Rate Dependence and Regulation of Action Potential and Calcium Transient in a Canine Cardiac Ventricular Cell Model
Background— Computational biology is a powerful tool for elucidating arrhythmogenic mechanisms at the cellular level, where complex interactions between ionic processes determine behavior. A novel theoretical model of the canine ventricular epicardial action potential and calcium cycling was developed and used to investigate ionic mechanisms underlying Ca2+ transient (CaT) and action potential duration (APD) rate dependence.
Methods and Results— The Ca2+/calmodulin-dependent protein kinase (CaMKII) regulatory pathway was integrated into the model, which included a novel Ca2+-release formulation, Ca2+ subspace, dynamic chloride handling, and formulations for major ion currents based on canine ventricular data. Decreasing pacing cycle length from 8000 to 300 ms shortened APD primarily because of ICa(L) reduction, with additional contributions from Ito1, INaK, and late INa. CaT amplitude increased as cycle length decreased from 8000 to 500 ms. This positive rate–dependent property depended on CaMKII activity.
Conclusions— CaMKII is an important determinant of the rate dependence of CaT but not of APD, which depends on ion-channel kinetics. The model of CaMKII regulation may serve as a paradigm for modeling effects of other regulatory pathways on cell function.
Received January 29, 2004; de novo received April 19, 2004; accepted June 7, 2004.
The dependence of action potential duration (APD) and the Ca2+ transient (CaT) on pacing rate is a fundamental property of cardiac myocytes that, when altered, may promote life-threatening cardiac arrhythmias. We have developed a detailed and physiologically based mathematical canine ventricular cell model (Hund-Rudy dynamic [HRd] cell model) that simulates rate-dependent phenomena associated with ion-channel kinetics, AP properties, and Ca handling. The dog is commonly used to investigate cardiac electrophysiology, making it a logical choice for modeling. An epicardial myocyte was chosen rather than endocardial or midmyocardial myocytes because epicardial cells contain the highest density of Ito1 (transient outward K+ current), producing a unique and complex AP morphology.
Ca2+/calmodulin-dependent protein kinase1 (CaMKII) mediates an important regulatory pathway in myocytes.2 On activation by Ca2+/calmodulin, CaMKII phosphorylates neighboring subunits (autophosphorylation), which enables detection of Ca2+ spike frequency.3 In cardiomyocytes, CaMKII substrates include L-type Ca2+ channels (LTCCs), ryanodine receptor Ca2+-release channels (RyRs), sarcoplasmic reticulum Ca2+-ATPase (SR Ca2+-uptake pump), and phospholamban (PLB).4–10 This suggests an important role for CaMKII in cardiac Ca2+-handling rate dependence and electrophysiology. We used the HRd model to gain new insights into ionic processes underlying AP and CaT rate dependence and how CaMKII regulates these processes.
Complete HRd equations, definitions, and detailed comments appear in the online-only Data Supplement. Important model properties (schematic in Figure 1A) are summarized here.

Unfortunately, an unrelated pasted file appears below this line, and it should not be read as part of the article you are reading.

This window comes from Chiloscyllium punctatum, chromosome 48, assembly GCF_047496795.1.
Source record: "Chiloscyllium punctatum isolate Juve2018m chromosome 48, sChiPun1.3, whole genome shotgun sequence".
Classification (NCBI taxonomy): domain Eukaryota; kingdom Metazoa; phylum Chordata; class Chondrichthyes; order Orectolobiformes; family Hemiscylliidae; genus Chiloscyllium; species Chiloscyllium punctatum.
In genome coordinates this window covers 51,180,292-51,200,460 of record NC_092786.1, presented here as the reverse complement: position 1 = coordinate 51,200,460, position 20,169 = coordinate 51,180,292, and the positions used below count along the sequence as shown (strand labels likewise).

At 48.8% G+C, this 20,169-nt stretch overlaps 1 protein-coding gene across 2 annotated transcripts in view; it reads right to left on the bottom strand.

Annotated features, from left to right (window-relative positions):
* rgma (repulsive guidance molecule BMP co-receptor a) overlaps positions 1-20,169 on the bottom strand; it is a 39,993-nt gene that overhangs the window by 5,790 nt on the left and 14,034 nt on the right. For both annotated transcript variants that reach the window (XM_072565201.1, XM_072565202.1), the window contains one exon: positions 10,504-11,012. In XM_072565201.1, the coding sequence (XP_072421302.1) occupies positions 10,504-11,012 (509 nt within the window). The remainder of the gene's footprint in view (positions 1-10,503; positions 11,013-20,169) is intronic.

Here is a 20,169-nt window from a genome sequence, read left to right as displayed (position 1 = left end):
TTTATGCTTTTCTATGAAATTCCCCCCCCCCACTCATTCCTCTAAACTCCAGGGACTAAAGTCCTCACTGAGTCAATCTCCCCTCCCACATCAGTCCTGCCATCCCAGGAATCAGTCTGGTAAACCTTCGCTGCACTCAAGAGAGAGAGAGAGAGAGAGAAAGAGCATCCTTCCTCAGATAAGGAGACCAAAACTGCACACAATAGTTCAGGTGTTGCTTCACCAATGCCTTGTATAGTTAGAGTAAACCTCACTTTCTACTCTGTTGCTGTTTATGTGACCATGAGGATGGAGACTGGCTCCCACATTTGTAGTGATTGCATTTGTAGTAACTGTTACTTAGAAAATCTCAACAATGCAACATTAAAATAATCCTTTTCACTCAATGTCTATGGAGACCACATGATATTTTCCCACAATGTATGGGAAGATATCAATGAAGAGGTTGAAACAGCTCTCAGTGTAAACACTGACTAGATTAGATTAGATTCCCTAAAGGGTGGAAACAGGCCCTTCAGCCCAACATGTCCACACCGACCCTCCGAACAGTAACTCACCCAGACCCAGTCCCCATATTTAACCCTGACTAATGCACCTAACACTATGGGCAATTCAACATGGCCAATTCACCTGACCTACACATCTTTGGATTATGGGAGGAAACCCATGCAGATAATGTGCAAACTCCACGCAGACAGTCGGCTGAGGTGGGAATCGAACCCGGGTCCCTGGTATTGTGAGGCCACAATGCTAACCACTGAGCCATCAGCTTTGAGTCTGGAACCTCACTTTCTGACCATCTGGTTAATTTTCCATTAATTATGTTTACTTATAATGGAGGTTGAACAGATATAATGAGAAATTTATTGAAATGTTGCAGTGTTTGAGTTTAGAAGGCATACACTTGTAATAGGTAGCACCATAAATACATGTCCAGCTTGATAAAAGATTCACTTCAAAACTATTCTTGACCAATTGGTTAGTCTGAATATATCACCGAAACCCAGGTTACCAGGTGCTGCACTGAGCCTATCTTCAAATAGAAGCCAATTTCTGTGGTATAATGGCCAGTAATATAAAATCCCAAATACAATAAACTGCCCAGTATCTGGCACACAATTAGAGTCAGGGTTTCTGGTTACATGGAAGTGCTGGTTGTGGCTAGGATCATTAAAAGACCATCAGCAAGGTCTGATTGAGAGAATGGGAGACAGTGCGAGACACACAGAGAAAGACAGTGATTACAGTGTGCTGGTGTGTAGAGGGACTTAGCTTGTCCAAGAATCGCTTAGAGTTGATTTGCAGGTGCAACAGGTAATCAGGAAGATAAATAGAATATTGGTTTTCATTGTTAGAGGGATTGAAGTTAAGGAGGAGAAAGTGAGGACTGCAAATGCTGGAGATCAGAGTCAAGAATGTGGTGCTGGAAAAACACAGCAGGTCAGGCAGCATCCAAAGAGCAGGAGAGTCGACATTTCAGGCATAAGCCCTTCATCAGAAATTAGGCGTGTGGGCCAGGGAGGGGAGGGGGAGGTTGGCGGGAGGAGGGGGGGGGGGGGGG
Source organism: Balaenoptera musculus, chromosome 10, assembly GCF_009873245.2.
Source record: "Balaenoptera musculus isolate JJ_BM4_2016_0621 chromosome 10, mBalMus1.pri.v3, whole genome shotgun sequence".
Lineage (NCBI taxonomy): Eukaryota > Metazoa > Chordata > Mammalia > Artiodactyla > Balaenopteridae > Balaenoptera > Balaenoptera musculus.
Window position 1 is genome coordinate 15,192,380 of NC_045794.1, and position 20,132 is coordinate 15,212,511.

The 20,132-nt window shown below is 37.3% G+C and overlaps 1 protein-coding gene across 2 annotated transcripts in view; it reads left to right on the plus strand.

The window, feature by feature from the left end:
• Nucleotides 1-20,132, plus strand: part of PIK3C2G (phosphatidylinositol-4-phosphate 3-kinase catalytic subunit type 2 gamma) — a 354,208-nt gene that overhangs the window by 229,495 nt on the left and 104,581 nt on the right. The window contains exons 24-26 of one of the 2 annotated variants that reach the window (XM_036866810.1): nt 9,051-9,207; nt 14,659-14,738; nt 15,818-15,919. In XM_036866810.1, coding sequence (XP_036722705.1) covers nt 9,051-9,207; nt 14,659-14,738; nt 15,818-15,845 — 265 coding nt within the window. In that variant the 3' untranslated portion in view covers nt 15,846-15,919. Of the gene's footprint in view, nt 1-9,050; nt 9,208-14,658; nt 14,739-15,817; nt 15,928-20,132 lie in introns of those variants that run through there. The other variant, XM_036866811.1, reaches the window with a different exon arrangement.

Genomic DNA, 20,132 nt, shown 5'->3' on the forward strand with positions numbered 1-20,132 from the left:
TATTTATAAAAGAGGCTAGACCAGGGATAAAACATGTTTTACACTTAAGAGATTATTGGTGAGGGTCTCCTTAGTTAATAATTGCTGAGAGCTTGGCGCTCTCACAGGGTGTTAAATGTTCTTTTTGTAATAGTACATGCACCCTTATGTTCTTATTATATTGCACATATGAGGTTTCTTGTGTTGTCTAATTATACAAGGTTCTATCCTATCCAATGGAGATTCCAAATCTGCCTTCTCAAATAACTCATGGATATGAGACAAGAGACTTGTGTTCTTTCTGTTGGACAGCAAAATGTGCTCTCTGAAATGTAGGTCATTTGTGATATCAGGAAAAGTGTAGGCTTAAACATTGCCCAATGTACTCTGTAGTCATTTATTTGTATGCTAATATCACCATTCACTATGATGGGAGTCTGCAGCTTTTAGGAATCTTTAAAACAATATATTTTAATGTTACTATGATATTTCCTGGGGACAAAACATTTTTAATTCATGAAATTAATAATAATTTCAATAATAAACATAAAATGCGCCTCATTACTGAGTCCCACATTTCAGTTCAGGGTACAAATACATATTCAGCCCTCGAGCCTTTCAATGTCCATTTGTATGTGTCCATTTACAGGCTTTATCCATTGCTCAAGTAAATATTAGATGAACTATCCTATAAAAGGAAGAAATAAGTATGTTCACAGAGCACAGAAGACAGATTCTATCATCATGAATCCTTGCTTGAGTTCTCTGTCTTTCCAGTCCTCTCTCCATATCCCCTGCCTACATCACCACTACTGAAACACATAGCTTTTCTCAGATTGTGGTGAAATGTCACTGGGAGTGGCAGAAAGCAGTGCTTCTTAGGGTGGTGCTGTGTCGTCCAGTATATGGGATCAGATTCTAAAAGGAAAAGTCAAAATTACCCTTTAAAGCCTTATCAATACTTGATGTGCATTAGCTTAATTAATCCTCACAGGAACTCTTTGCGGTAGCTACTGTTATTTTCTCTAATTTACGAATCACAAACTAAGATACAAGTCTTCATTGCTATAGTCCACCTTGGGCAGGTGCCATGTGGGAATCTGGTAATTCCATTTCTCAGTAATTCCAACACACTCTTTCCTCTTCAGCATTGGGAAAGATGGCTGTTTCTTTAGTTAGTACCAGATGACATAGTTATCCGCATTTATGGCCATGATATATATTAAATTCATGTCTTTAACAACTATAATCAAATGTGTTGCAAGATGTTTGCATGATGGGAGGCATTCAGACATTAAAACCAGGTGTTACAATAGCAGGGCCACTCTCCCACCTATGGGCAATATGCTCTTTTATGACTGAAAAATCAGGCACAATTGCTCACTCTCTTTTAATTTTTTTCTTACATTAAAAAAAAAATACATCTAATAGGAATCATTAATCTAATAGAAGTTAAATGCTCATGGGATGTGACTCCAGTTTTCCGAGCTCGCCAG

Ca2+/Calmodulin-Dependent Protein Kinase II
The CaMKII formulation was adapted from Hanson et al3 and responds dynamically to [Ca2+]ss (subspace Ca2+ concentration) elevation during the CaT. Kinase subunits can be inactive, in a Ca2+/calmodulin-bound active state (CaMKbound), or in a “trapped” state (CaMKtrap), wherein the subunit remains active for some time after [Ca2+]ss returns to diastolic values. Autophosphorylation of 1 subunit by another promotes transition from CaMKbound to CaMKtrap. Trapped subunits are dephosphorylated at a constant rate, βCaMK, of 0.00068 ms−1, a moderate value compared with the cycle-length (CL) range investigated here.
The junctional SR membrane abuts the sarcolemma along t-tubules, where LTCC and RyR clusters are localized,11 creating a subspace in which the Ca2+ concentration ([Ca2+]ss) rises faster and reaches larger values compared with that of the bulk myoplasm. We modeled the subspace as a compartment into which LTCCs and RyRs open, generating a local Ca2+ concentration, [Ca2+]ss. Anionic sarcolemmal and SR membrane binding sites act as calcium buffers.12 The Ca2+-dependent transient outward current (Ito2) is a ligand-gated Cl−-selective channel. Its low Ca2+ sensitivity (K0.5=0.1502 mmol/L)13 supports its incorporation into the Ca2+ subspace. CaMKII forms a complex with RyR14 and is also assumed to be in the subspace.
RyR Ca2+-Release Channel Irel
The Irel formulation includes activation by the L-type Ca2+ current, Ca2+-dependent inactivation,15,16 and open-probability modulation by junctional SR [Ca2+] and [Ca2+]ss17. Although it is generally accepted that the RyR is regulated by SR Ca2+ content17 and inactivated by cytosolic Ca,15,16 the relative contribution of each process to SR Ca2+-release termination is unknown. Irel in our formulation terminates via both inactivation and SR regulation of the activation gate.18 Graded release is achieved by making steady-state activation a continuous function of ICa(L). Voltage-dependent SR release gain19 (variable gain, Figure 1B) is introduced through a multiplicative factor dependent on the ICa(L) driving force.
Though controversial (online-only Data Supplement section J), CaMKII phosphorylation is thought to promote RyR channel opening.5,14,20 Accordingly, the Irel inactivation time constant (τri) depends on CaMKII activity. A 10-ms maximal CaMKII-dependent increase in τri yields a steady-state CaT amplitude (CaTamp) 95%20 greater for control than with CaMKII suppressed at rapid pacing (CL=300 ms).